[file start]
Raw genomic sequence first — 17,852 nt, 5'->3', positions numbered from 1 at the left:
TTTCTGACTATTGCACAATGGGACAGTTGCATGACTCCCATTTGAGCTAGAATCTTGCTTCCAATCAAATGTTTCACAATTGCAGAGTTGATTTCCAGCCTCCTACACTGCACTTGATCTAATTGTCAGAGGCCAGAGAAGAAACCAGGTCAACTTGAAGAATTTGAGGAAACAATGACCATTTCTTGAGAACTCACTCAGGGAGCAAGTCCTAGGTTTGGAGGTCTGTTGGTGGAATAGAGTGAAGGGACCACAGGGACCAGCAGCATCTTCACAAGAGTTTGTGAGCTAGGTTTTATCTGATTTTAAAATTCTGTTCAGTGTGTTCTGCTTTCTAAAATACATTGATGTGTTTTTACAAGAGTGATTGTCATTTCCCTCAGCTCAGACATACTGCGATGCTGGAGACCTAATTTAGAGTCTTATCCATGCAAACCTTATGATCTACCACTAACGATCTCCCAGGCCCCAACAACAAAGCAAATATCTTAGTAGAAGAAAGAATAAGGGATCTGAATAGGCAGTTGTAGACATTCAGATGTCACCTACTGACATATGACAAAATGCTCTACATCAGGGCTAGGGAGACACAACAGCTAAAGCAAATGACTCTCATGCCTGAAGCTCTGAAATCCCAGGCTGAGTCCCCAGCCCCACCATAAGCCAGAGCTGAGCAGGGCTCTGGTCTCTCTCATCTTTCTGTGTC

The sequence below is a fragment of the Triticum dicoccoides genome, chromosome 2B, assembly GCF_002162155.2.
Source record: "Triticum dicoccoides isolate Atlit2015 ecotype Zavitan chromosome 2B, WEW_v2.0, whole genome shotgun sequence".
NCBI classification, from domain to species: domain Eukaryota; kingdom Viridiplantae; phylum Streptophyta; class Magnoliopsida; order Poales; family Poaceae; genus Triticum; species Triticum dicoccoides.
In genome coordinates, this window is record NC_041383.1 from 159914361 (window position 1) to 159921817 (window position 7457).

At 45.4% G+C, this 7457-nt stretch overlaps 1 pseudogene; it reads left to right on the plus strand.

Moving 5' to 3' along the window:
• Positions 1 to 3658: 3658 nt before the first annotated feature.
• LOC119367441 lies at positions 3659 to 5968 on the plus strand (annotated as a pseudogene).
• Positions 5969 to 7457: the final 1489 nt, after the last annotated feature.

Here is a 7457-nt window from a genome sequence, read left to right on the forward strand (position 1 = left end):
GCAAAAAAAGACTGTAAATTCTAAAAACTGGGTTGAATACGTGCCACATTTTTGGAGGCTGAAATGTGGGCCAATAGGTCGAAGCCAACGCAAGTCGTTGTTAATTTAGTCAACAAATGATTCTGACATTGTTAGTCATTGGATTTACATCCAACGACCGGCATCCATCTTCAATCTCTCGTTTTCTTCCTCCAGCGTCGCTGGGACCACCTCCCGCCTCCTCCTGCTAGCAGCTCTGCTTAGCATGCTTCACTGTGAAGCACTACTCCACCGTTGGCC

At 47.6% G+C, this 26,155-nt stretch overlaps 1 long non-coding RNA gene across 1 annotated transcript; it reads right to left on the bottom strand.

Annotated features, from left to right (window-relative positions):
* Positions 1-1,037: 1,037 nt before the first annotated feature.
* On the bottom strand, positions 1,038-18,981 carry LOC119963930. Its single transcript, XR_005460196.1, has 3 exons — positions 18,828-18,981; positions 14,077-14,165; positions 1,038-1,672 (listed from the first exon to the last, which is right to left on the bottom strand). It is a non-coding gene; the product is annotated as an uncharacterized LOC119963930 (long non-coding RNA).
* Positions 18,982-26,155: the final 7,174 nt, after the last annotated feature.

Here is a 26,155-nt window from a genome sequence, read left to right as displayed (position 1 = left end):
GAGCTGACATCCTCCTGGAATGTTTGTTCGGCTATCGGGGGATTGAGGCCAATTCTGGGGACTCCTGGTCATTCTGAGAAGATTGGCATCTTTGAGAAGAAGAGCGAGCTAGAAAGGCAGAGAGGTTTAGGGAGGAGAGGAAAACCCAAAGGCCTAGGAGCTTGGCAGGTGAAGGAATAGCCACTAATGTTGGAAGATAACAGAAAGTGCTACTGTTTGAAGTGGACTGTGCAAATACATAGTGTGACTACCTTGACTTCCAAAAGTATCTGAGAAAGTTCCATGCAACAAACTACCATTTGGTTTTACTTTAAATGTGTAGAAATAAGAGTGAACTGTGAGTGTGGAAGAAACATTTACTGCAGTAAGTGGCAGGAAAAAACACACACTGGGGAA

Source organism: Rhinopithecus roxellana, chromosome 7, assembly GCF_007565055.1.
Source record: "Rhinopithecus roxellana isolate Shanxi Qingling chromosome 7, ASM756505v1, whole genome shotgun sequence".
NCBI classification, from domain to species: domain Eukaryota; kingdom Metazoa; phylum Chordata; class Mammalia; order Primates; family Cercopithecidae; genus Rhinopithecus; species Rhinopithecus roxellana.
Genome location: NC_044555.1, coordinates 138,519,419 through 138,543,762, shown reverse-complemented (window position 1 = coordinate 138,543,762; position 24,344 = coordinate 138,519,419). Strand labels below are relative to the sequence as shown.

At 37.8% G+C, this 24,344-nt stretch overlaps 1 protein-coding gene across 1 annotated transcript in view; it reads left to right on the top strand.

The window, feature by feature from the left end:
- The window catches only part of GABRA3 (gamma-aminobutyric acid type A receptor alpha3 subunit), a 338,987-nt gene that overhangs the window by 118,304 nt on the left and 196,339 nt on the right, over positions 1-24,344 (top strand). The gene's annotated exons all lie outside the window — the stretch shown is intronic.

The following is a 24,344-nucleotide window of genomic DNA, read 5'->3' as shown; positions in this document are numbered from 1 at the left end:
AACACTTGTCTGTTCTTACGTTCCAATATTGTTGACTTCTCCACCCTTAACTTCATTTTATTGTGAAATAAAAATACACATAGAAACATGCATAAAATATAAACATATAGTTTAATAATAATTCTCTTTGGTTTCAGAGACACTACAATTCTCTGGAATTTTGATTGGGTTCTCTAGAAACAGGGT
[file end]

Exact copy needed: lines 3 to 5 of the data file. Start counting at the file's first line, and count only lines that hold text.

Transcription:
The sequence below is a fragment of the Triticum dicoccoides genome, chromosome 2B, assembly GCF_002162155.2.
Source record: "Triticum dicoccoides isolate Atlit2015 ecotype Zavitan chromosome 2B, WEW_v2.0, whole genome shotgun sequence".
NCBI classification, from domain to species: domain Eukaryota; kingdom Viridiplantae; phylum Streptophyta; class Magnoliopsida; order Poales; family Poaceae; genus Triticum; species Triticum dicoccoides.